Finishing off his statement, Chief Pinion said that the department has welcomed the exercising of First Amendment rights and facilitated prior protests without arrest but did arrest nine people during protests over the weekend for obstructing traffic on main roadways as well as disorderly conduct language in public.
Alabama NAACP President Bernard Simelton calls for a change to the state’s use of deadly force policies.
Simelton said the cameras capturing just how the shooting happened do not lie while describing Perkins as a target. Simelton is demanding that the police revise its deadly force training and policy as it relates to using the right judgment versus quick judgment.
“They pulled those triggers and shot eighteen bullets with seven of them striking the individual. And the question becomes ‘Was that necessary?’” Simelton asked.
Simelton added now more than ever additional training should be enforced before more situations of deadly force occur.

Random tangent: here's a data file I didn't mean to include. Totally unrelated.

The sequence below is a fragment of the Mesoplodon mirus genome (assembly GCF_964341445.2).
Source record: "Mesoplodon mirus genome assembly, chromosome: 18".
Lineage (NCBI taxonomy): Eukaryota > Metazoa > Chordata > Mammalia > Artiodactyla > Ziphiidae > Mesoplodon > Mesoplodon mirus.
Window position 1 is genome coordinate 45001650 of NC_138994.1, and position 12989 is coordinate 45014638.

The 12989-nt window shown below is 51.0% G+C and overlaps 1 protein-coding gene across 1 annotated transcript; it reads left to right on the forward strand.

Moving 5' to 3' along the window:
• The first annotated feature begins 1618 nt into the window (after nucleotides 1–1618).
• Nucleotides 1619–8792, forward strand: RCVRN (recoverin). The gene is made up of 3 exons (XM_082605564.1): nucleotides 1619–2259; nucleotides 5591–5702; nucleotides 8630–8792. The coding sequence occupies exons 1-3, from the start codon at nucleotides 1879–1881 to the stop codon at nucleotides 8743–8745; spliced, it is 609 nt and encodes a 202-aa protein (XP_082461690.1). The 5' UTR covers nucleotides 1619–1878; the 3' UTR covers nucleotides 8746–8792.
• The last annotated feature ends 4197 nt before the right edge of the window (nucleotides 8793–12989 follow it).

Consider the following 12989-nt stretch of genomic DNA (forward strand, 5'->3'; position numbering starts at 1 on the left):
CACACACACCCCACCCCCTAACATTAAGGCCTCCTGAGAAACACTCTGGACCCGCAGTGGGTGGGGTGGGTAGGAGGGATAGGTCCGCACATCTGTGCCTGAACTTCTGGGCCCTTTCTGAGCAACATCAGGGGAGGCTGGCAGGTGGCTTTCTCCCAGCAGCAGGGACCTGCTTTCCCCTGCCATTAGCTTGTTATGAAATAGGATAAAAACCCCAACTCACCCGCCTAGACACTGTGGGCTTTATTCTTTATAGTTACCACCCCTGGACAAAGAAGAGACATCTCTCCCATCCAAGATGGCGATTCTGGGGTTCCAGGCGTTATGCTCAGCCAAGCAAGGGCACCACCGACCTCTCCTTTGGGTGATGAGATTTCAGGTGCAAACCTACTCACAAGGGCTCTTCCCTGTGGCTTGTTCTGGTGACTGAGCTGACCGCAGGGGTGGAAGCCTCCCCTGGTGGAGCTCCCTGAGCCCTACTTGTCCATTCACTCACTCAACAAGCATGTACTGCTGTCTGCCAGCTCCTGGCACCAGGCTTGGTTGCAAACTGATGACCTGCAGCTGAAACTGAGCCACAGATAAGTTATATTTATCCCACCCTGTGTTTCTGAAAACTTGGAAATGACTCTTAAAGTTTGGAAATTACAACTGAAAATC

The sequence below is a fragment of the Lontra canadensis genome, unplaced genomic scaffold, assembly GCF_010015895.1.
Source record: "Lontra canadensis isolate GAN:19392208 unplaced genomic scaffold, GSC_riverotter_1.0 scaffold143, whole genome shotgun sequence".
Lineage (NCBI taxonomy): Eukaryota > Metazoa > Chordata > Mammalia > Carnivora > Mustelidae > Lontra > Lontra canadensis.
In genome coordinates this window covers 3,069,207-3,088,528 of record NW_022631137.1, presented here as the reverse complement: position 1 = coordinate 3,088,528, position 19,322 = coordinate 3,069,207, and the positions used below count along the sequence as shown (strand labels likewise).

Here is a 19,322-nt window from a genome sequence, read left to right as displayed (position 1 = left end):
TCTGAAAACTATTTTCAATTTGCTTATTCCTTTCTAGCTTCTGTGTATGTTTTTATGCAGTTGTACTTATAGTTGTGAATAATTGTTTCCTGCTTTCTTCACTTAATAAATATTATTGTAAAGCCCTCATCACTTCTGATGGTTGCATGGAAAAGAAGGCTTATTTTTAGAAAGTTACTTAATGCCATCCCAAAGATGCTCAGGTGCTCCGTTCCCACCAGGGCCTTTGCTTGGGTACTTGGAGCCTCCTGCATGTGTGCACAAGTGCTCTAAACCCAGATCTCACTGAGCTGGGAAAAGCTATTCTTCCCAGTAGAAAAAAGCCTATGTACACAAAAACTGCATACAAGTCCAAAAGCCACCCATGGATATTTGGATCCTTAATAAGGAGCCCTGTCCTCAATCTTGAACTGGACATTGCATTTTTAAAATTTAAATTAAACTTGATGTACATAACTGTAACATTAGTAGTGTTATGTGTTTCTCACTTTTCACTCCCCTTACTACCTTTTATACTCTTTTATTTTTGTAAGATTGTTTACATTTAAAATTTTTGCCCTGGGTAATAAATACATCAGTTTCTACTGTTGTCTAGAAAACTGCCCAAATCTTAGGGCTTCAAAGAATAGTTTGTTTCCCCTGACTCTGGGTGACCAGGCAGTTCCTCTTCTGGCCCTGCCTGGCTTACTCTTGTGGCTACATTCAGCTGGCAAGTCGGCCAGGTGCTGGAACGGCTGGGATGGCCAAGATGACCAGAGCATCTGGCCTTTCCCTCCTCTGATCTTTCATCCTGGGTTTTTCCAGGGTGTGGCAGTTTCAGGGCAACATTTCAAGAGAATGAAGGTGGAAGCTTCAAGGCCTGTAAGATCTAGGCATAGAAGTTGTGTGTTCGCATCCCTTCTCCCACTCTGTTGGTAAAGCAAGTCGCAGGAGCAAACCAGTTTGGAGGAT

“Before you can do anything, shots are fired, and we know the result of this shooting,” Simelton said. “The rest of that story of what happened is beyond tragic because Perkins didn’t have a chance to respond.”
Simelton added the NAACP is describing the officers’ actions as unacceptable. While calling for protests to continue, he’s also calling for justice.
Brent Lipscomb, who represents the Perkins Family, said the ALEA is supposed to share the body cam video with the Perkins’ legal team the following day.
ALEA says ‘process not yet completed’ after Perkins family expected bodycam release
A representative of the Perkins said the family expected authorities to share the body camera video from the night Stephen Perkins was shot, but officials said the family’s request must go through a process.